EDIT: Same goes for sickness and disease. Stress causes problems with the immune system. Stress also causes cancer, the body fighting the source from the inside out.
edit on 27-6-2012 by chadderson because: (no reason given)


So happy kids that get a sun burn while building a sand castle at the beach are secretly stressed and/or depressed? Pigment, time of exposure and lack of sun blocking lotion not relevant?

Not buying this.



posted on Jun, 28 2012 @ 08:43 AM
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reply to post by chadderson
 


I guess my uncle who died of leukaemia as a child just didn't have a positive enough attitude, eh? Screw you and the people who starred you.



posted on Jun, 28 2012 @ 09:12 AM
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reply to post by bhornbuckle75
 




Genetics are probably a key factor in whether you get cancer from exposure (with dumb luck, probably being another factor)


Antineoplastons, or specific naturally occurring peptides also make a difference by turning on and off specific genes responsible for cancer. I know the FDA, AMA, Cancer Council and others do not want to admit it, but just goes with the territory in todays money hungry messed up world.



posted on Jun, 28 2012 @ 09:58 AM
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Yeah, i call bull on this one.

Perhaps we are forgetting the poisoning of the Russian Alexander Litvinenko? Killed by a tiny dose of polonium-210.

en.wikipedia.org...

This reminds me of the idiot Ann Coulter claiming two years ago that we should all receive regular doses of radiation.
edit on 28-6-2012 by nightbringr because: (no reason given)



posted on Jun, 28 2012 @ 10:53 AM
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well, if uranium isn't dangerous, what causes the "harmful effects" of said radiation when an atomic bomb detonates?



posted on Jun, 28 2012 @ 10:58 AM
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Originally posted by Gwampo
well, if uranium isn't dangerous, what causes the "harmful effects" of said radiation when an atomic bomb detonates?

Ill take nuclear fission for $1000, Alex!



posted on Jun, 28 2012 @ 01:23 PM
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Watched some of the video, it was interesting. But he went way too far on saying how harmless it was. He said that it is harmless unless it's causing a critical mass or is causing a burning of the skin. This is nonsense, obviously, and I stopped watching after that, because cancer risk demonstrably increases much before the point that causes burning. The current most accepted theory is that cancer risk scales linearly with dose. For example, holding a brick of uranium would be fine (although to be accurate it would increase your risk of cancer by some almost infinitely small value), while drinking some Polonium-210 will kill you rather quickly. It depends.

I don't doubt his experiences though. Water that has been pumped from the reactors he was talking about (the now decommissioned ones at Hanford) used once-through cooling, the exhaust water was warm, about 100F, and somewhat radioactive, but it not extremely dangerous. It was pumped into the Colorado river after all. Plus many fissile isotopes are perfectly safe to handle with your hands, but it depends on what isotope is in question and if there are impurities. Also, fresh nuclear fuel is very safe to handle, whereas spent fuel is dangerous because it has accumulated things known as fission products and transuranic elements, which is why accidents are such a big fuss. Also, although his risk of cancer was likely increased by these experiences, it likely could of been more than offset by living healthily or simple luck that causing him to live to ~82. An increase in cancer risk is not a guarantee of getting cancer, after all.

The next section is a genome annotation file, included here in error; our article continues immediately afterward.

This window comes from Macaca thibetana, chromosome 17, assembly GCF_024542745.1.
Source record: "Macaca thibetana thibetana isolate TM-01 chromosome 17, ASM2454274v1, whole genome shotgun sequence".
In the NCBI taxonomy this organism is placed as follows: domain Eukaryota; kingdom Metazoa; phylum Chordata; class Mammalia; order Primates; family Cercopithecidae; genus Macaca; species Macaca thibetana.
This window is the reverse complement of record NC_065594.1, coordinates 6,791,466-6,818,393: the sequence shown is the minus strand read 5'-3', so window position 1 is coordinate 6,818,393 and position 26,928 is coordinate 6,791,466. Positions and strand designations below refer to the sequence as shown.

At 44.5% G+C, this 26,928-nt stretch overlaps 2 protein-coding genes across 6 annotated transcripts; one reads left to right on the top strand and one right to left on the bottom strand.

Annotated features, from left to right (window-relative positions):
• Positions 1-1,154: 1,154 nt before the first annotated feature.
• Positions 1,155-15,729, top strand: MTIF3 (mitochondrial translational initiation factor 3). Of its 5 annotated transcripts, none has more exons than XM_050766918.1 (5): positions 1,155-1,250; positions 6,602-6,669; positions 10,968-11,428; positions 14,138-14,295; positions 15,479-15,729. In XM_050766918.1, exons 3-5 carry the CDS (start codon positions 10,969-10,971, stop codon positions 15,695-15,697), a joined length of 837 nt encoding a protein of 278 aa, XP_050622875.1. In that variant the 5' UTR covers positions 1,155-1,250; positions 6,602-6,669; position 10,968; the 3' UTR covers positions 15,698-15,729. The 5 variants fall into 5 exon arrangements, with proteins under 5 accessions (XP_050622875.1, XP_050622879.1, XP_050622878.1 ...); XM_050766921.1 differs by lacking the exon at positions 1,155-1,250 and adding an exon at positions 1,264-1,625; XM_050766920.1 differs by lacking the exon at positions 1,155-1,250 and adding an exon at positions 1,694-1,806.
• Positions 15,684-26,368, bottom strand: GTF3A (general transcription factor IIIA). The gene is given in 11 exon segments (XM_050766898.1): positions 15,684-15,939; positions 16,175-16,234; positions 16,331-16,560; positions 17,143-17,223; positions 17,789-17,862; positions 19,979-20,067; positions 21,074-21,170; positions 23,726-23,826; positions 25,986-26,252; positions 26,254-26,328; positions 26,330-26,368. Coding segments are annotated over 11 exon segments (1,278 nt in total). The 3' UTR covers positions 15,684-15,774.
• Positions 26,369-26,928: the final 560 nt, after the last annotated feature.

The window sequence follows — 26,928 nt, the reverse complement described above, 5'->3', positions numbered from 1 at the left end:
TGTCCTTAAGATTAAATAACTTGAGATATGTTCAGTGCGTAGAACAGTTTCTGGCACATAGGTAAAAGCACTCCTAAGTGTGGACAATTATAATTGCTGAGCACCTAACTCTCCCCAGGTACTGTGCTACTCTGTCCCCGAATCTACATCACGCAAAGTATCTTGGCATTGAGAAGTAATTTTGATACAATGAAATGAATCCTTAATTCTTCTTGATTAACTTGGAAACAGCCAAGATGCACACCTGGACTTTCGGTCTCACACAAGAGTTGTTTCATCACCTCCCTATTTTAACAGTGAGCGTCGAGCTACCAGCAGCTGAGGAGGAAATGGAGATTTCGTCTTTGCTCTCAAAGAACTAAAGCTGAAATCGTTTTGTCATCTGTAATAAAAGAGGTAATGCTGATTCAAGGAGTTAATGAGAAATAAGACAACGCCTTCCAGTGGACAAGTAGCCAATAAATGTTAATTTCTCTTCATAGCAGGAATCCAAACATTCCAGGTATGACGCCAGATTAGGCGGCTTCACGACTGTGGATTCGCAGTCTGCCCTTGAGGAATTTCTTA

A member comment that we engineered radiation. We did not. It's like fire, we can just use it in different ways that we choose. Fire has also caused some of the worst suffering this world has had to offer. Doesn't mean we shouldn't use it. Doesn't mean that turning on your gas stove is extremely dangerous in the same way as a napalm bomb exploding is. Doesn't mean a first degree burn is the same as a fourth degree burn. But they're both fire (or consequences of fire). I think the dangers are mostly overstated, as demonstrated by the comments to this thread doubting the experiences of the lecturer, and that we readily accept far greater risks to our lives, like cancer from eating too much processed food, and particulate pollution. I would like to see an increase in nuclear power too, since newer designs are much safer than older ones, and even though the risk of an accident still exists I think it's easily worth it for other benefits it brings.

Also, per tonne, nuclear waste has about 1 billion dollars worth energy remaining in it, if it were used up fully. Just find the molar mass of whatever fissile isotope you're talking about, assume that each fission is about 200 MeV of energy, that 35% of that energy is turned into electricity, and that it's sold for ~15 cents per kwh.

And the NRC regulates radiation not so much the EPA. I'm not convinced it is over-regulated, many problems in the past with regard to delays building reactors due to regulations were mainly due to new regulations necessitating design changes half-way through construction, or intervenors causing delays to them. But both are fixed now because more is known now and a new licencing scheme. Plus new designs like those being built in Georgia and South Carloina are much safer.
edit on 28/6/12 by C0bzz because: (no reason given)
edit on 28/6/12 by C0bzz because: (no reason given)



posted on Jun, 28 2012 @ 01:33 PM
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Originally posted by MrUncreated
Really? I have one word for you: Chernobyl.
I don't care if you can eat it or swim in it. If a meltdown can cause an incident like that, keep it the hell away from me, please.


wow. to post something like that, you have to be collecting a pay check.